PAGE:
0
votes
1answer
56 views

particular property and completeness?

I was puzzeling with the almost standard definition of completeness: In mathematical logic and metalogic, a formal system is called complete with respect to a particular property if every formula ...
5
votes
2answers
286 views

Who stole the axioms in Natural Deduction?

The study of Gentzen's sequent calculus give me the opportunity to propose some reflections about the concept of logical truth. I'll refer to the english edition of Gentzen's works : The collected ...
5
votes
4answers
369 views

What is the “correct” reading of $\bot$?

I have some doubts about the "natural" interpretation of $\bot$ in Natural Deduction and sequent calculus. In Prawitz (1965) $\bot$ (falsehood or absurdity) is called a sentential constant [page 14] ...
2
votes
1answer
171 views

True and provably true sentences in a model. Are they the same thing?

In logic, it is said that each sentence in a (consistent) theory is either true or false in a given model. Checking the truth of a sentence in a finite model amounts essentially to finite enumeration ...
4
votes
5answers
467 views

Books on logic, proof theory and set theory?

I graduated in Computer Science at University of Bologna in Italy some years ago. For various reasons now I am discovering a back interest in mathematic logic higher than I was a student. I have only ...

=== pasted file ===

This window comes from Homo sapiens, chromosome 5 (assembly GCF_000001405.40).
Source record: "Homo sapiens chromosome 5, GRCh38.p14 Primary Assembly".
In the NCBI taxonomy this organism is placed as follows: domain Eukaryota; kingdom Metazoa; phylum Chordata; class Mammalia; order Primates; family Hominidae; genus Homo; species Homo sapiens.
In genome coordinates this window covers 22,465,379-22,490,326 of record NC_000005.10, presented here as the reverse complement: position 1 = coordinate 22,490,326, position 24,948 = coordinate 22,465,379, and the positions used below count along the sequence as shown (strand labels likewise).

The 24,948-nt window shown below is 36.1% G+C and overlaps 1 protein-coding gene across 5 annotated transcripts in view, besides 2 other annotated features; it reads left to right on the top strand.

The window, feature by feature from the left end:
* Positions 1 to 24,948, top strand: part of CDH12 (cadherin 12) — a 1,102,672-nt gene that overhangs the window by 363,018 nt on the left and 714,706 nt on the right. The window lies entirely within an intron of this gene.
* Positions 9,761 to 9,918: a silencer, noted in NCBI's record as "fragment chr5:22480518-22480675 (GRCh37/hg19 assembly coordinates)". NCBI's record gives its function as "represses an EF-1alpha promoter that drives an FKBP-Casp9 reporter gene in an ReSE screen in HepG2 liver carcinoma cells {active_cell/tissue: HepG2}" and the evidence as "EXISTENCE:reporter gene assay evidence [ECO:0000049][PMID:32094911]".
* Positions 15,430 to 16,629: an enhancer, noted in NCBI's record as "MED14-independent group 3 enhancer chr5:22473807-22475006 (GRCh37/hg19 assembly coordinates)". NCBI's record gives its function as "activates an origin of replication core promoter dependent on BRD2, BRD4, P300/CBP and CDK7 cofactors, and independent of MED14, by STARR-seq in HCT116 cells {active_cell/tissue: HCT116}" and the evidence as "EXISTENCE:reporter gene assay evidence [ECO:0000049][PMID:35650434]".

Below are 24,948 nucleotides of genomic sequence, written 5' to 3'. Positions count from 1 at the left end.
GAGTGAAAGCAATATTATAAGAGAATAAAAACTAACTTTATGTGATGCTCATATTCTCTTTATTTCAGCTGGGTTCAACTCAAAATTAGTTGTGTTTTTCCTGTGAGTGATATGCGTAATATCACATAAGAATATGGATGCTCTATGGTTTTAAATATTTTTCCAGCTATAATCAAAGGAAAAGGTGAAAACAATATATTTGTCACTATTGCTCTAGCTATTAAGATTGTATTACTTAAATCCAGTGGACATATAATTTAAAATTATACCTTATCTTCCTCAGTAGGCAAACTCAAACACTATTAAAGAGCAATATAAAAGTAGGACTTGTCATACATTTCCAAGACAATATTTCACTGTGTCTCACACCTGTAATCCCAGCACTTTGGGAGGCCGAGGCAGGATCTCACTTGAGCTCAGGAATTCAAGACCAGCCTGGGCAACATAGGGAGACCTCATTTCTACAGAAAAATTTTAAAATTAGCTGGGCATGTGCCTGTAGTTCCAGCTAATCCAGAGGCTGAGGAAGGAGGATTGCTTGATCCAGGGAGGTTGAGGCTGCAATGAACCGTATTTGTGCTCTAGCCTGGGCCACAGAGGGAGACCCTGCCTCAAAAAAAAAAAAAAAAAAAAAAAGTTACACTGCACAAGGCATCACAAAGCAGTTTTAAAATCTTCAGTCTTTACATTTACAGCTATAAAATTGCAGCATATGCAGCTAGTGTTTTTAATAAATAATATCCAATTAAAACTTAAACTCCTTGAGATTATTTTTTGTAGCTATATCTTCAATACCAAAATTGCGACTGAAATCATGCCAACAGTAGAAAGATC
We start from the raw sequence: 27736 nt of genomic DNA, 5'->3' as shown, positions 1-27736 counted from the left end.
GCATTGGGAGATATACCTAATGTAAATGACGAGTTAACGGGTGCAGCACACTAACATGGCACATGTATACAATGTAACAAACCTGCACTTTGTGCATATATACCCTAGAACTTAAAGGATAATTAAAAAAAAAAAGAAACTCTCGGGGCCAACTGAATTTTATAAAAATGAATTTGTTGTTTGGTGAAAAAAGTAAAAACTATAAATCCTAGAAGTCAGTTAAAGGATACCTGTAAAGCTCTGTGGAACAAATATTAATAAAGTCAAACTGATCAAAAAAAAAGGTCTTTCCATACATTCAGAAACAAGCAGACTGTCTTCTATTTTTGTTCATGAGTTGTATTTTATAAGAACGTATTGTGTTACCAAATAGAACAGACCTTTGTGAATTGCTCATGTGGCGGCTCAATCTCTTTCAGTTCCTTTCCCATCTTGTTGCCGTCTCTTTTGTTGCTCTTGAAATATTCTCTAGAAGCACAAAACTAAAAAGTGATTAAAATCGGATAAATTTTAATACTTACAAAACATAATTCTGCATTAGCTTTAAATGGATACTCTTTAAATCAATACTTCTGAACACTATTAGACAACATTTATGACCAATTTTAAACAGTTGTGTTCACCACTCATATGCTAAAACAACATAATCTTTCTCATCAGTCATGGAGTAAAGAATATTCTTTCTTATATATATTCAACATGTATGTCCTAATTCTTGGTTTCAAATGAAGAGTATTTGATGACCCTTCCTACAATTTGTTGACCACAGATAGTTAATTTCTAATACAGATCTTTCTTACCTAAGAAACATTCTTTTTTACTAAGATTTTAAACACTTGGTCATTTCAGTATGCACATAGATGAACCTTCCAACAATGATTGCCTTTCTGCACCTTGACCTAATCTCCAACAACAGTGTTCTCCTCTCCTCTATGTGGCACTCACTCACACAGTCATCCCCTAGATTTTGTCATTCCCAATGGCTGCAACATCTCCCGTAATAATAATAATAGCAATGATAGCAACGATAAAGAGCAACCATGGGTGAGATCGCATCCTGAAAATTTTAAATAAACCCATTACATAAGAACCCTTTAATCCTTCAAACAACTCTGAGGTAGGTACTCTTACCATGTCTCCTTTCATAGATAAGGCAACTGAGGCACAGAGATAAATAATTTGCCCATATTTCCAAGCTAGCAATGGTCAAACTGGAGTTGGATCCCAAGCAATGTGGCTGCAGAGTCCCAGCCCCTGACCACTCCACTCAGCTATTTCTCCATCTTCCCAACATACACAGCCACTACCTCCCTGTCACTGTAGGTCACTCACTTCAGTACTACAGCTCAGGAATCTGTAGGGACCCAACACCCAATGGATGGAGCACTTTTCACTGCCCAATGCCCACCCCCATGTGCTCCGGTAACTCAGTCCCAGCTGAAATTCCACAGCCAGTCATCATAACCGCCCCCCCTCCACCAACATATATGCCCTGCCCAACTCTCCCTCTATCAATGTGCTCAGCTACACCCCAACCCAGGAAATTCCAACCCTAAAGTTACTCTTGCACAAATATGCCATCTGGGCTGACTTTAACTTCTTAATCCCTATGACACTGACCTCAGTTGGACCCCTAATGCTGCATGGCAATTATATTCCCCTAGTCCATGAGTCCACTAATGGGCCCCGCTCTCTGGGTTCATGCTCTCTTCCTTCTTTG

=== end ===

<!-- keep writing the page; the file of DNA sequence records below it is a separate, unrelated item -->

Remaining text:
8
votes
2answers
875 views

Definition of “non-constructive proof”

I was wondering if it is possible to define exactly what a non-constructive (nc) proof is. I have often seen the concept associated with the use of principles such as the axiom of choice or the law of ...
6
votes
2answers
269 views

Ideas about Proofs

If there are two different proofs for one theorem, at some level are the two proofs the same, or can they be fundamentally different? In other words, if you have two proofs of a theorem, can one show ...
11
votes
7answers
1k views

Why do statements which appear elementary have complicated proofs?

The motivation for this question is : http://math.stackexchange.com/questions/4066/rationals-of-the-form-fracpq-where-p-q-are-primes-in-a-b and some other problems in Mathematics which looks as if ...
27
votes
6answers
2k views

If all sets were finite, how could the real numbers be defined?

An extreme form of constructivism is called finitisim. In this form, unlike the standard axiom system, infinite sets are not allowed. There are important mathematicians, such as Kronecker, who ...